Wild bees and their nests host Paenibacillus bacteria with functional potential of avail

Background

In previous studies, the gram-positive firmicute genus Paenibacillus was found with significant abundances in nests of wild solitary bees. Paenibacillus larvae is well-known for beekeepers as a severe pathogen causing the fatal honey bee disease American foulbrood, and other members of the genus are either secondary invaders of European foulbrood or considered a threat to honey bees. We thus investigated whether Paenibacillus is a common bacterium associated with various wild bees and hence poses a latent threat to honey bees visiting the same flowers.

Results

We collected 202 samples from 82 individuals or nests of 13 bee species at the same location and screened each for Paenibacillus using high-throughput sequencing-based 16S metabarcoding. We then isolated the identified strain Paenibacillus MBD-MB06 from a solitary bee nest and sequenced its genome. We did find conserved toxin genes and such encoding for chitin-binding proteins, yet none specifically related to foulbrood virulence or chitinases. Phylogenomic analysis revealed a closer relationship to strains of root-associated Paenibacillus rather than strains causing foulbrood or other accompanying diseases. We found anti-microbial evidence within the genome, confirmed by experimental bioassays with strong growth inhibition of selected fungi as well as gram-positive and gram-negative bacteria.

Conclusions

The isolated wild bee associate Paenibacillus MBD-MB06 is a common, but irregularly occurring part of wild bee microbiomes, present on adult body surfaces and guts and within nests especially in megachilids. It was phylogenetically and functionally distinct from harmful members causing honey bee colony diseases, although it shared few conserved proteins putatively toxic to insects that might indicate ancestral predisposition for the evolution of insect pathogens within the group. By contrast, our strain showed anti-microbial capabilities and the genome further indicates abilities for chitin-binding and biofilm-forming, suggesting it is likely a useful associate to avoid fungal penetration of the bee cuticula and a beneficial inhabitant of nests to repress fungal threats in humid and nutrient-rich environments of wild bee nests.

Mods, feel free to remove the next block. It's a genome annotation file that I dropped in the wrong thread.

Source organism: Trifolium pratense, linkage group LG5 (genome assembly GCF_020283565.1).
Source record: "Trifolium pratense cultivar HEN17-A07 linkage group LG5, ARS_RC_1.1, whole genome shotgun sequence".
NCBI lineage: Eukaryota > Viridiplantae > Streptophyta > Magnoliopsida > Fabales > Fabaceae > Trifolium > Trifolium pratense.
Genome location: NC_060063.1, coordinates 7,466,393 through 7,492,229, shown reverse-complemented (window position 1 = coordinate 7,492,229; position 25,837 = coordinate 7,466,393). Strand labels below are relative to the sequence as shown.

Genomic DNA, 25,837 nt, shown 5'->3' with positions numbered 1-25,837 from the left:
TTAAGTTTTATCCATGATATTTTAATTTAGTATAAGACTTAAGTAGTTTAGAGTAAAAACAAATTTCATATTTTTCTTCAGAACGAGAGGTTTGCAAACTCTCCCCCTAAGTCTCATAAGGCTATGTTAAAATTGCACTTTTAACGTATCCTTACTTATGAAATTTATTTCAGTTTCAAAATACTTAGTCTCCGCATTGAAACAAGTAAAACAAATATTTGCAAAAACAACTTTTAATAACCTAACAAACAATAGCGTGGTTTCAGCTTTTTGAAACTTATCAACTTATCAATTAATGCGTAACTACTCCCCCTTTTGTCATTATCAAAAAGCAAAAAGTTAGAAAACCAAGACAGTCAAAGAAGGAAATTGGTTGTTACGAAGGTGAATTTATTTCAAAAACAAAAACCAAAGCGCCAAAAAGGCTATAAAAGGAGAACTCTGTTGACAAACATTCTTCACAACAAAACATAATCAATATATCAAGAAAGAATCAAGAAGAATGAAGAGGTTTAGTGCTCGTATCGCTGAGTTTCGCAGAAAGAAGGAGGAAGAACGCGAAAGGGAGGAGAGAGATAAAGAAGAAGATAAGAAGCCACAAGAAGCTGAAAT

Full Text: https://microbiomejournal.biomedcentral.com/articles/10.1186/s40168-018-0614-1
by: Alexander Keller, Annette Brandel, Mira C. Becker, Rebecca Balles, Usama Ramadan Abdelmohsen, Markus J. Ankenbrand and Wiebke Sickel

Bacterial community structure and succession in nests of two megachilid bee genera